2009 Resurrection Eagle [9.8 lbs] :: flip pickups.

The guitar was previously wired so that the coil taps activated the bridge-side of each humbucker.  The player wanted a warmer single coil sound (coil tap on neck side), so the pickups were each rotated 180° (bass to treble).  I could have rewired each pickup but I did not want to splice in extra lead lengths.

Chubbuck Guitars build prep :: productive week.

I changed out my knives on the jointer so I wanted to prep the next hollowbody build cycle.  The back row (left to right):

  1. European maple top & back (Mousa 003 hollowbody)
  2. Flame mahogany top & back (Mousa 004 semi hollowbody)
  3. Claro walnut back & redwood top (Mousa 005 semi hollowbody)

I also prepped neck blanks for M3 (3-piece flame maple), M4 (flame mahogany) and five mahogany acoustic necks (two set aside for K001 & R005).  Mousa 005 will most likely be getting a Claro walnut neck.

Next week will be back to binding acoustic bodies for  Kalliope 001 and Rogue 005.


Chubbuck Mousa 003 :: neck blank.

Three piece flame rock maple blank glued-up.

Chubbuck Mousa 004 semi-hollow :: back joined.

Flame mahogany top, back, sides and neck for an upcoming build.

Chubbuck Mousa 004 semi-hollow :: flame mahogany top, back, sides and neck.

Gathering together another build with all flame mahogany.  The top and back are pie cut wedges, so they need to have their bottom’s trued before joining.

2009 Fender Tele American Special / Warmoth [8.1 lbs] :: neck carve and setup.

The neck is a Warmoth birdseye maple ‘59 carve that was thinned a bit and refinished with tung oil (wiping varnish).  Frets 12 and up were leveled and the neck set angle adjusted for the Mastery bridge.  The 3-way switch was intermittent so the contacts were cleaned as well.

Chubbuck Mousa 003 :: back joined.

One down, one to go (top plate).  Just replaced the knives on my jointer so it’s cutting really nice.

Chubbuck Mousa 003 :: flattening pie-cut maple.

Here I’m truing up the bottom of one half of the back plate to prep for joining.  In the past I have used a Safe T Planer in my drill press to take out the cup but opted to try hand planing for greater control.  A wider jointer would be ideal though.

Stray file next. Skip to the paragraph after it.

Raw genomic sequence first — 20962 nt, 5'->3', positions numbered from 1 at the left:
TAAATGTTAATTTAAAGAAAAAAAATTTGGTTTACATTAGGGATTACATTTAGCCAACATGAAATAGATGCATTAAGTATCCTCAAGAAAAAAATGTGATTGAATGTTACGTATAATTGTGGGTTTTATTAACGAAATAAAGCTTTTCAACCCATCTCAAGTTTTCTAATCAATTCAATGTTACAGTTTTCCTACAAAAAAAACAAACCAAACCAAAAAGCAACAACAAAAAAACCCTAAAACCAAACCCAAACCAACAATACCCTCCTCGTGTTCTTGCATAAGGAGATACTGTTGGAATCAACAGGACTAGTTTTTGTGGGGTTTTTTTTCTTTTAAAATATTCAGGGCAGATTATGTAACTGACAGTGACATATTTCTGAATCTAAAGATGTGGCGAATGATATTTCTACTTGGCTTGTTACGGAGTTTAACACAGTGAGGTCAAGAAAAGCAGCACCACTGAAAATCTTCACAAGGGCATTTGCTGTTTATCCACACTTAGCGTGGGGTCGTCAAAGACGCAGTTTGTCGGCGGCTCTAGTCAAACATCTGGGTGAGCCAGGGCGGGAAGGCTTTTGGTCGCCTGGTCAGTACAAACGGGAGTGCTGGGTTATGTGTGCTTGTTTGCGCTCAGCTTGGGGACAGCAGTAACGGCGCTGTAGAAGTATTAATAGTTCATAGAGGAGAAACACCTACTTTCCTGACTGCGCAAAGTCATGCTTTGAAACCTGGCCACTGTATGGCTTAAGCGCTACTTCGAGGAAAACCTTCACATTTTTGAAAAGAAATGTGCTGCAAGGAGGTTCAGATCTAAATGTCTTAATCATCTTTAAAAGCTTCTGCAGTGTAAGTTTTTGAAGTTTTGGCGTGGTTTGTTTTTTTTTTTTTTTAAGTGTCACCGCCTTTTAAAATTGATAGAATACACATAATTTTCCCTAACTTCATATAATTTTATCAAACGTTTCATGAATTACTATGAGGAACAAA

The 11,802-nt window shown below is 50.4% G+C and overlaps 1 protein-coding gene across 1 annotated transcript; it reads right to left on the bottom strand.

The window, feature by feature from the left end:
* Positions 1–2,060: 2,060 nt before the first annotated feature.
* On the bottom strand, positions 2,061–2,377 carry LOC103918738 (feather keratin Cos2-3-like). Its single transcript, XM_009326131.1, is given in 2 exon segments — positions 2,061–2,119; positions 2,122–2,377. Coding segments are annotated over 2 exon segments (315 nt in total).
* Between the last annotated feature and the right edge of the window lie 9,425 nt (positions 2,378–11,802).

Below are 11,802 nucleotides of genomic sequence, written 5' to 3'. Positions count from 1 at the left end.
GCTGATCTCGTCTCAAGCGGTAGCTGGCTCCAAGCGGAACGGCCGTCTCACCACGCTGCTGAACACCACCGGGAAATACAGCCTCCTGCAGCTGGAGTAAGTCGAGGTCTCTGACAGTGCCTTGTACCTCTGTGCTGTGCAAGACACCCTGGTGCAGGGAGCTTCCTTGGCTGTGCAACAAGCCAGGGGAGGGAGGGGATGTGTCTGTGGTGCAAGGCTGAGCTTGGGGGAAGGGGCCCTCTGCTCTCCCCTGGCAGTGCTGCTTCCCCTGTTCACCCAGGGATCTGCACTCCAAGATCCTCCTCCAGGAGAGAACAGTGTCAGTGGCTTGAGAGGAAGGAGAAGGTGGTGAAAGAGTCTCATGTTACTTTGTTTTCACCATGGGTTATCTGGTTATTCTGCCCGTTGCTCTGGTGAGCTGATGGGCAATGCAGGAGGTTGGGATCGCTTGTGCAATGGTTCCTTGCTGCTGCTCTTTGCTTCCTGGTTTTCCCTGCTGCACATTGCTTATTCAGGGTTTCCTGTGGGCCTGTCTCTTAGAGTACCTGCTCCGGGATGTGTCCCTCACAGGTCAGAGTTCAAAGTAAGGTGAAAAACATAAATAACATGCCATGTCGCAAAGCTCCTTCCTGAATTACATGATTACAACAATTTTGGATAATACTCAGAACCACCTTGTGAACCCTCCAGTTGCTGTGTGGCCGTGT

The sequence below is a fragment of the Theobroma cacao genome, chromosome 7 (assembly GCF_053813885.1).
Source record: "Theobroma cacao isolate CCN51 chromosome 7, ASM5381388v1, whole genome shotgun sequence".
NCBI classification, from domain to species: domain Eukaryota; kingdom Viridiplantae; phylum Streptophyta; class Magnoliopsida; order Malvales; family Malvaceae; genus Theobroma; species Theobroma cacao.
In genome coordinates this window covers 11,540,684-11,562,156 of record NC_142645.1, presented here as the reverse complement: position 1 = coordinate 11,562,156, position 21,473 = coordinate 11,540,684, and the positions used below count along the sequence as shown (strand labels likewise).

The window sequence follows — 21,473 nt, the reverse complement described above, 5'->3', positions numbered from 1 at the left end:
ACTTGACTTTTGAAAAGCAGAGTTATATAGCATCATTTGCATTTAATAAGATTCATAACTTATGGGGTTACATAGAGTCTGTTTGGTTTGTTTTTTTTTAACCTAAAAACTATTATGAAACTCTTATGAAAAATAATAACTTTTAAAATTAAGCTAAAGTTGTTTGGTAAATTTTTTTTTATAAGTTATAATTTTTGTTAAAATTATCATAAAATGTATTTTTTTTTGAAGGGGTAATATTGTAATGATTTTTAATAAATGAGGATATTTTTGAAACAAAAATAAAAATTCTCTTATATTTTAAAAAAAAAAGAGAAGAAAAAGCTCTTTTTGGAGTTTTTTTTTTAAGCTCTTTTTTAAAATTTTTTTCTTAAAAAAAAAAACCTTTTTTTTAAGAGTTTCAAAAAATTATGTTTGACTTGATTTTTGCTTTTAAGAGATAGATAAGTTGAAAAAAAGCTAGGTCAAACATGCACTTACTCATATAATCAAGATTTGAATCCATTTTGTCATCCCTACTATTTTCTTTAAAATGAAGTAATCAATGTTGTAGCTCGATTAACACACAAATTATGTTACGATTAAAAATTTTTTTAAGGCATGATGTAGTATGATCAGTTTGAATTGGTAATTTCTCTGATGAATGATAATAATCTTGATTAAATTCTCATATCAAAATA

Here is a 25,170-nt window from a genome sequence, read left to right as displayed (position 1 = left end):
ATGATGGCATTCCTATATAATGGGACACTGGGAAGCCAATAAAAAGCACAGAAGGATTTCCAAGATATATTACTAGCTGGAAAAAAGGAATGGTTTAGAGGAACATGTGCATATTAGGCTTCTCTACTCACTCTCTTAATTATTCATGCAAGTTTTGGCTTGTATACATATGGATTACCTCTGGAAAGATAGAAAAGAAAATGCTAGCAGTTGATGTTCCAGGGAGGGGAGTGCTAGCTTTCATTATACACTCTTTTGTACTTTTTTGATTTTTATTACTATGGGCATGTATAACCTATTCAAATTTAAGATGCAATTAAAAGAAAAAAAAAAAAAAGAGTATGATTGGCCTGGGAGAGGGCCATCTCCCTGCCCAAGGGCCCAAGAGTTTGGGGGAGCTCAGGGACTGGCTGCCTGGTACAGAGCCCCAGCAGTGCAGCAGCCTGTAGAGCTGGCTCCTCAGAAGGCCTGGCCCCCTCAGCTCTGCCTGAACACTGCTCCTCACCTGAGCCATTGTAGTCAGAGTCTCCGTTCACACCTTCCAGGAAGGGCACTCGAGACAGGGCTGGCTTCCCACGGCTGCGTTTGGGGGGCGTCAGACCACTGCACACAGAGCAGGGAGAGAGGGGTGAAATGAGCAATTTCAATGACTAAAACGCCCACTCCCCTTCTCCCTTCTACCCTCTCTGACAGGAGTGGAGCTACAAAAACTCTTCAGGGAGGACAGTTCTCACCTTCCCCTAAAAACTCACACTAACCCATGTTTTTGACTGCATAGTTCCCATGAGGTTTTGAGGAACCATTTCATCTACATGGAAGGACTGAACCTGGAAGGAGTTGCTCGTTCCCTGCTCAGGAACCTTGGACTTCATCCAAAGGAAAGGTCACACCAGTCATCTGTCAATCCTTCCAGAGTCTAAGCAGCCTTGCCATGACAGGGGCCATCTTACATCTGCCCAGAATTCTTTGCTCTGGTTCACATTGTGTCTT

Chubbuck Mousa 003 :: European maple top, back and sides.

Getting ready to flatten and join the top and back plate wedges for the next hollowbody build.  The sides need to be profiled before they are ready for the bending iron.

2007 Gibson Les Paul Studio [7.5 lbs] :: replace tuners and set up for drop D.

This came into the shop absolutely filthy with only three strings on it, the G tuner bent and the D tuner shaft broken off.  I spent a good amount of time cleaning the entire guitar before replacing the tuners with a new set of gold Grover Deluxe’s.  The bridge was also cleaned, lubricated and the saddle slots recut.

Note this is one of the lighter LP’s to grace my bench since I picked up the scale a couple months ago.

2007 Gibson Les Paul Studio :: quick case handle repair.

I offered to replace this broken electrical-taped Gibson handle but it was not in the owner’s budget. So of course I had to at least improve it with zip ties. It is still a sticky shoddy mess but at least shouldn’t let go for a little while. The damn thing almost fell to the ground when I picked it up initially - scared the shit out of me.

Fender Tele body / Warmoth neck :: neck carve.

I’m thinning this Warmoth ‘59 carve down a bit for a player and refinishing it with Tung oil (wiping varnish).

2012 PRS Modern Eagle Quatro [8.3 lbs] :: tremolo setup.

Maple body with a jet black finish and a thinly finished Indian rosewood neck.

2012 PRS Modern Eagle Quatro [8.3 lbs] :: setup.

Maple body with a jet black finish and a thinly finished Indian rosewood neck.

2004 Takamine AN10 [4.5 lbs] :: new bone split saddles.

Let’s start by saying I am not a big fan of split saddles or pin-less bridges (on a steel string).  They do look cool, but this combination makes setups take a little longer and pin-less bridges on steel string guitars always seem to fail faster.  Pin-less bridge designs are asking the glue joint alone to bear the weight of roughly 180 lbs of shear force from string tension.  Traditional pinned bridges allow the top to help relieve some of that tension from the glue joint.  As you can see from the photo, the two black dots on the rear of the bridge conceal bolts that many production manufacturers use to help keep the bridge on (but still fail eventually).  The bolts help locate the bridge during glue-up and also prevent catastrophic failure*.

This bridge has a slight gap forming behind the bridge, but nothing serious at the moment.  Ideally it should have been removed and re-glued but I wanted to keep this in budget.  It may have to visit the bench again in the future.  All in all, this guitar sounds great for a production dreadnought.

*Speaking of catastrophic failure, I was at a guitar show  years ago.  While everyone was setting up in the morning getting ready for the public, someone’s classical bridge let go and the bridge came flying off of the guitar.  Wow, it was a gut-wrenching sound that made me feel for the builder.